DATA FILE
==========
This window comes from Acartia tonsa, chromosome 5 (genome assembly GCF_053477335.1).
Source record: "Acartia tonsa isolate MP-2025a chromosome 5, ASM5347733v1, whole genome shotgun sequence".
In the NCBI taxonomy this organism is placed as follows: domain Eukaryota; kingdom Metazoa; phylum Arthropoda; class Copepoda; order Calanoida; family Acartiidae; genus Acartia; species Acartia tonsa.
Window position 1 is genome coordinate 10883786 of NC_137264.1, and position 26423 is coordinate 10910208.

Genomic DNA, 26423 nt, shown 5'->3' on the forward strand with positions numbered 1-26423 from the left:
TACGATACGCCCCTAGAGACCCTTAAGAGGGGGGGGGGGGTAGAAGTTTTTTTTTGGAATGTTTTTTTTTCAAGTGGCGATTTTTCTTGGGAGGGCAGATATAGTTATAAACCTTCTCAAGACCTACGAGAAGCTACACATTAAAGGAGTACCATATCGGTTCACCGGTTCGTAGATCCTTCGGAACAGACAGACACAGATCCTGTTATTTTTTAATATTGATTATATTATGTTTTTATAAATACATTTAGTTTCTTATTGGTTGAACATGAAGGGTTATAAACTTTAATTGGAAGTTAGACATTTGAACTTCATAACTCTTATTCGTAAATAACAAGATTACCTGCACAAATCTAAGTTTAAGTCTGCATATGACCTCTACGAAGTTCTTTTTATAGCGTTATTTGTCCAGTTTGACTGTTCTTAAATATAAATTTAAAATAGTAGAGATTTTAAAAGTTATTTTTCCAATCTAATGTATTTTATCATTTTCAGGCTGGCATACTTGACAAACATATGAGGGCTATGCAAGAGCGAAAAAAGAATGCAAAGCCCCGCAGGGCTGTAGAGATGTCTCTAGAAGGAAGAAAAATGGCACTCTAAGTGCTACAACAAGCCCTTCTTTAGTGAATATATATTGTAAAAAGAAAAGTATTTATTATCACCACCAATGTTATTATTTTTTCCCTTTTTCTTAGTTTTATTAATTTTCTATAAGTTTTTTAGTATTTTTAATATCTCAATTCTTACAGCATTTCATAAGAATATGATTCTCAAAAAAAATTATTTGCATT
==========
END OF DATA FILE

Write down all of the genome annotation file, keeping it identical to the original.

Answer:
This window comes from Acartia tonsa, chromosome 5 (genome assembly GCF_053477335.1).
Source record: "Acartia tonsa isolate MP-2025a chromosome 5, ASM5347733v1, whole genome shotgun sequence".
In the NCBI taxonomy this organism is placed as follows: domain Eukaryota; kingdom Metazoa; phylum Arthropoda; class Copepoda; order Calanoida; family Acartiidae; genus Acartia; species Acartia tonsa.
Window position 1 is genome coordinate 10883786 of NC_137264.1, and position 26423 is coordinate 10910208.

Genomic DNA, 26423 nt, shown 5'->3' on the forward strand with positions numbered 1-26423 from the left:
TACGATACGCCCCTAGAGACCCTTAAGAGGGGGGGGGGGGTAGAAGTTTTTTTTTGGAATGTTTTTTTTTCAAGTGGCGATTTTTCTTGGGAGGGCAGATATAGTTATAAACCTTCTCAAGACCTACGAGAAGCTACACATTAAAGGAGTACCATATCGGTTCACCGGTTCGTAGATCCTTCGGAACAGACAGACACAGATCCTGTTATTTTTTAATATTGATTATATTATGTTTTTATAAATACATTTAGTTTCTTATTGGTTGAACATGAAGGGTTATAAACTTTAATTGGAAGTTAGACATTTGAACTTCATAACTCTTATTCGTAAATAACAAGATTACCTGCACAAATCTAAGTTTAAGTCTGCATATGACCTCTACGAAGTTCTTTTTATAGCGTTATTTGTCCAGTTTGACTGTTCTTAAATATAAATTTAAAATAGTAGAGATTTTAAAAGTTATTTTTCCAATCTAATGTATTTTATCATTTTCAGGCTGGCATACTTGACAAACATATGAGGGCTATGCAAGAGCGAAAAAAGAATGCAAAGCCCCGCAGGGCTGTAGAGATGTCTCTAGAAGGAAGAAAAATGGCACTCTAAGTGCTACAACAAGCCCTTCTTTAGTGAATATATATTGTAAAAAGAAAAGTATTTATTATCACCACCAATGTTATTATTTTTTCCCTTTTTCTTAGTTTTATTAATTTTCTATAAGTTTTTTAGTATTTTTAATATCTCAATTCTTACAGCATTTCATAAGAATATGATTCTCAAAAAAAATTATTTGCATT